New Atrial Fibrillation toolkit helps prevent strokes and saves lives
Health professionals across London today have access to a brand new, online Atrial Fibrillation (AF) Toolkit, improving the detection and treatment for the estimated 68,000 people in the capital at risk of an AF-related stroke.
The Atrial Fibrillation Toolkit has been designed by a team of experts, including UCLPartners, to help address one of the biggest burdens on the NHS and the health of the population. It brings together the latest clinical guidance, performance data, case studies and support for clinicians and commissioners.
Tackling the risk
Atrial Fibrillation (AF) is the most common cardiac arrhythmia and is a major risk factor for stroke; contributing to 1 in 5 strokes and associated with a 20% increased likelihood of mortality. An estimated 68,000 people in London are living with undetected AF and at risk of blood clots, stroke, heart failure and other heart-related complications. The risk of a stroke for people with AF can be substantially reduced by detecting and diagnosing the condition, and providing effective anticoagulation to prevent the formation of clots in the heart. Despite this, up to 25% of known people diagnosed with AF are not appropriately anticoagulated. Aside from the clinical risks, it is estimated that stroke care costs the NHS £2.8 billion in direct care each year.
A London-wide partnership of the three London Academic Health Science Networks, the London Clinical Networks and AF charities is working to tackle these issues through better detection and treatment using evidence-based interventions. This includes the creation of the Atrial Fibrillation Toolkit; an online interactive resource, which includes examples of best practice under the three themes: DETECT, PROTECT and PERFECT. Containing case studies and exclusive resources, the toolkit includes:
- An extensive review of mobile detection technology, including single lead ECGs
- The AF improvement cycle – developed to provide clinicians and commissioners with a clear process to follow when deciding on and developing improvements in AF care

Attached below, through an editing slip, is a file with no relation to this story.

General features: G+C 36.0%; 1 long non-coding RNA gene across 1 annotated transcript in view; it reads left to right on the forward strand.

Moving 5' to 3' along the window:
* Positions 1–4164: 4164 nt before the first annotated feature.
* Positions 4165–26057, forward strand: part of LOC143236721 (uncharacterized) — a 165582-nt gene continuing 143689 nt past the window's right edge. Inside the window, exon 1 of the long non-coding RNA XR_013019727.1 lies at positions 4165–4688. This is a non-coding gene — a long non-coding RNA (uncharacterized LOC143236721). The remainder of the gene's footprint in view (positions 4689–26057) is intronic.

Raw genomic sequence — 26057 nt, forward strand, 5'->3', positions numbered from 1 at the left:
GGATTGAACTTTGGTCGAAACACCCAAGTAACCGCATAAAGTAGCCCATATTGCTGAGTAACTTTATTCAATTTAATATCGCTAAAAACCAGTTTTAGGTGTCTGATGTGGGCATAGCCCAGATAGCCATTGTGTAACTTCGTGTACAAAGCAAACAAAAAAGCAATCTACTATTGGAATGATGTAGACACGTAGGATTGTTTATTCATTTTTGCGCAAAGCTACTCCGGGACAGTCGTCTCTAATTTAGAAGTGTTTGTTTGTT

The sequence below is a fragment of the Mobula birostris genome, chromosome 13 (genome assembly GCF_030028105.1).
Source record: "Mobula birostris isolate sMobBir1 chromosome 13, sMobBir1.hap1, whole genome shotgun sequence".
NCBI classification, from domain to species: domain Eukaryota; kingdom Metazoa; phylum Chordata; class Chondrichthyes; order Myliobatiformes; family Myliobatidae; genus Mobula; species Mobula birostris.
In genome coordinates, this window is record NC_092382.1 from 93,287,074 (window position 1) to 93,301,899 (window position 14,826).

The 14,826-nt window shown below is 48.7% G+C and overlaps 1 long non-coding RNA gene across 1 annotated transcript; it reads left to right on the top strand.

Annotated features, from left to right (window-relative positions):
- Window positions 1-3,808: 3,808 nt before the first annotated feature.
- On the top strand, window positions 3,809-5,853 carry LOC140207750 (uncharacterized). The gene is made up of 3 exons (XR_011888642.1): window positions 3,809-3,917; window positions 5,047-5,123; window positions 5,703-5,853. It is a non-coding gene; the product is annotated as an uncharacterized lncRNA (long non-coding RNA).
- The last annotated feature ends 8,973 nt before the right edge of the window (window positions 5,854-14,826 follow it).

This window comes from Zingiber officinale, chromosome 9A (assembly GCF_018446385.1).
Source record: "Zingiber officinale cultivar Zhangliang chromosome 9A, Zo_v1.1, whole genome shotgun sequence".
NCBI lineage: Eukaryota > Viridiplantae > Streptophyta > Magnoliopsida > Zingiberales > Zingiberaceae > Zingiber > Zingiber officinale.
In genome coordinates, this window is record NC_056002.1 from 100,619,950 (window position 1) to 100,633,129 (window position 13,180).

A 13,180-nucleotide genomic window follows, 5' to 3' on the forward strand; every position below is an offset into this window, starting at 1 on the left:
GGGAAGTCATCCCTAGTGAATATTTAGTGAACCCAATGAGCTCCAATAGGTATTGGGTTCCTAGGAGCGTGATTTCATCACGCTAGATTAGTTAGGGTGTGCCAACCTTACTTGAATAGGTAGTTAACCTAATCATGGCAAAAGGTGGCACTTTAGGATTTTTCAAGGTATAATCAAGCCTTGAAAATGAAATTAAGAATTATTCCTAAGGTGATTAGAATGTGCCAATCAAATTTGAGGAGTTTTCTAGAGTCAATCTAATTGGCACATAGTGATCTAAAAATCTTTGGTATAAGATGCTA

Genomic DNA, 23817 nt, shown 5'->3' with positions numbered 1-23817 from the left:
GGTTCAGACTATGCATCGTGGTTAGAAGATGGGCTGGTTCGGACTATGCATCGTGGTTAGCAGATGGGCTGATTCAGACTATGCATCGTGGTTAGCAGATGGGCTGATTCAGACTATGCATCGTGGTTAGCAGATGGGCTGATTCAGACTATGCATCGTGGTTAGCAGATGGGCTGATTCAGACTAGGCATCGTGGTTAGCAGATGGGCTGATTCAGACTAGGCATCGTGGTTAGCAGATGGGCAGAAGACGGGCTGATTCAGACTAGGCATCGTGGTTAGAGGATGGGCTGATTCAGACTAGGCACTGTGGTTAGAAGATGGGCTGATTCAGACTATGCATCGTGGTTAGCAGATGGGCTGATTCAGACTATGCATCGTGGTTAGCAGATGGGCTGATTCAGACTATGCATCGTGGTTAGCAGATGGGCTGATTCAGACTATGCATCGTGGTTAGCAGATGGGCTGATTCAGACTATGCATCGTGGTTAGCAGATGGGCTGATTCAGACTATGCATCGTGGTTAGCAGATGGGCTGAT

- Clear, concise infographics for each London Clinical Commissioning Group outlining its latest performance data under the themes of DETECT, PROTECT and PERFECT
- Nine opportunity areas for improving the detection, treatment and ongoing management of AF, supported by case studies and practical tools
- Anticoagulation myth busters
- Anticoagulation adherence support for patients.
Tony Rudd, National Clinical Director for Stroke at NHS England, said: “This toolkit provides information and support for those commissioning services for and treating people with AF. With so many Londoners estimated to have undiagnosed AF, the toolkit will enable commissioners and clinicians to lead the way, showing that correct management of AF is simple to deliver and prevents a huge amount of suffering for individuals and their families, avoiding an unnecessary burden on our health service.”
Working in partnership
Partner organisations in London are working with colleagues through the AHSN Network to make the Atrial Fibrillation Toolkit available to healthcare professionals, commissioners and clinical networks across the county. It can be downloaded here http://bit.ly/london-af.
The toolkit has been a collaboration of the three London Academic Health Science Networks (Health Innovation Network, Imperial College Health Partners and UCLPartners), the London Clinical Networks and charities. The partnership seeks to avoid the debilitating effect of strokes by detecting AF and treating people using evidence-based innovations, whilst also making savings within the NHS and social care.
Other work led by the London partnership included free AF testing during National Heart Rhythm week in June, using AliveCor’s Kardia – a mobile electrocardiogram (ECG) that allows individuals to detect, monitor and manage heart arrhythmias with automatic analysis. Almost 2,000 people were screened at sites across London, resulting in 17 people confirmed with AF, who will go on to be offered appropriate anticoagulation therapy and support.
For further information, please contact Geraldine Long at UCLPartners on Geraldine.firstname.lastname@example.org